Most Indian Stocks Decline as Automakers Retreat on Weaker Sales

Most Indian stocks dropped, with the benchmark index closing near an all-time high. Automakers fell after sales declined last month, outweighing gains in lenders and healthcare companies.

Hero MotoCorp Ltd., the nation’s biggest motorcycle maker, and Mahindra & Mahindra Ltd. had the biggest fall in two weeks, sending the S&P BSE Auto Index to its first loss in five days. Bank of Baroda rose the most in six weeks, helping an index of lenders climb to a record.

Three stocks fell for every two that rose on the S&P BSE Sensex, which dropped less than 0.1 percent to 27,860.38 after changing direction at least 12 times. The Sensex increased 4.6 percent to a record 27,865.83 last month amid optimism Prime Minister Narendra Modi will accelerate reforms to spur growth. The rally drove up the index’s 14-day relative strength index to an eight-week high on Oct. 31, a sign to some investors that the rally has gone too far.

“While the long-term momentum remains intact, we can see some profit booking as the monthly auto sales numbers are short of expectations,” Alex Mathews, head of research at Geojit BNP Paribas Financial Services Ltd., said in an interview today. “The markets are overbought in the short term.”

Hero MotoCorp decreased 1.7 percent, the most since Oct. 16, after its sales fell 8 percent last month. Mahindra decreased 3 percent, after rising 3.4 percent last week, as it sold 15 percent fewer tractors and sports-utility vehicles.

Maruti Suzuki India Ltd. retreated 1.5 percent, ending a three-day advance, after its October sales dropped 1.1 percent to 103,973 units from a year earlier. Tata Motors Ltd. fell 0.8 percent. The company sold 17 percent fewer vehicles last month from a year earlier.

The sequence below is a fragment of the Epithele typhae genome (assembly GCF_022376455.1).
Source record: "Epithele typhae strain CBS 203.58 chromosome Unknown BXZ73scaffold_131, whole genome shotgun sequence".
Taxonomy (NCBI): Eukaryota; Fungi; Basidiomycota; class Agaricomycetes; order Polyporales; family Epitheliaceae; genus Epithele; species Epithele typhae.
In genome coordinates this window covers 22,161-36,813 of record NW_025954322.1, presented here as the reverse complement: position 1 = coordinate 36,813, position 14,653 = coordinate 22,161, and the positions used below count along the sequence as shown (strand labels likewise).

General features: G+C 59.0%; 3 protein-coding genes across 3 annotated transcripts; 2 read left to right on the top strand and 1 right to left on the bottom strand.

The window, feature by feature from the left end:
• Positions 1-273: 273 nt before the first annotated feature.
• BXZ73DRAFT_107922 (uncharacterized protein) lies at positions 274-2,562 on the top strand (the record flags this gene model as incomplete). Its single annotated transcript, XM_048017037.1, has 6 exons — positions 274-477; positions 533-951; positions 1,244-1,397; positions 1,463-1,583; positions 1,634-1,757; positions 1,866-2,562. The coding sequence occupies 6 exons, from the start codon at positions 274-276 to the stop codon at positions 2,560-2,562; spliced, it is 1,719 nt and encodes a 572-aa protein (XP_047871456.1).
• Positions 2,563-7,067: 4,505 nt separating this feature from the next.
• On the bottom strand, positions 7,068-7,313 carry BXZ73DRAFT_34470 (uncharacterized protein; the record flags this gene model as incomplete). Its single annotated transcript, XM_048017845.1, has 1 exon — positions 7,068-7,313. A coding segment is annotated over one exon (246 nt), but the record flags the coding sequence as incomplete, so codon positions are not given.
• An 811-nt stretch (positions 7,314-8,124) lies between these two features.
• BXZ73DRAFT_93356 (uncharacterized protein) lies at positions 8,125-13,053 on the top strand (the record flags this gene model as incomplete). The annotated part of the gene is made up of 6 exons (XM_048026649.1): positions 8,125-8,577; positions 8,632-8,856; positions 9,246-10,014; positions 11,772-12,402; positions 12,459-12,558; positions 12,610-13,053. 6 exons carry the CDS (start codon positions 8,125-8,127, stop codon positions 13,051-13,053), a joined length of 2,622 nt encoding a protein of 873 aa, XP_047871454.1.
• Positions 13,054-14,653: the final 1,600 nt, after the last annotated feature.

Sensex Performers

Hero, Mahindra, Maruti and Tata Motors were among the 10 biggest decliners on the Sensex.

GAIL India Ltd., the largest natural-gas supplier, slumped the most since May. The stock was the biggest decliner on the Sensex as CLSA Asia-Pacific Markets cut its rating to sell from outperformer, citing valuation. The stock surged 9.8 percent last week.

Global investors bought a net $310.5 million of domestic shares on Oct. 31, taking this year’s purchases to $14 billion, the most among eight Asian markets tracked by Bloomberg.

The inflows have pushed up the Sensex 32 percent in 2014, the best performer among the world’s 10 biggest markets. The gauge trades at 15.9 times projected 12-month profits, versus the MSCI Emerging Markets Index’s multiple of 11.

Indian markets are closed tomorrow for a holiday.

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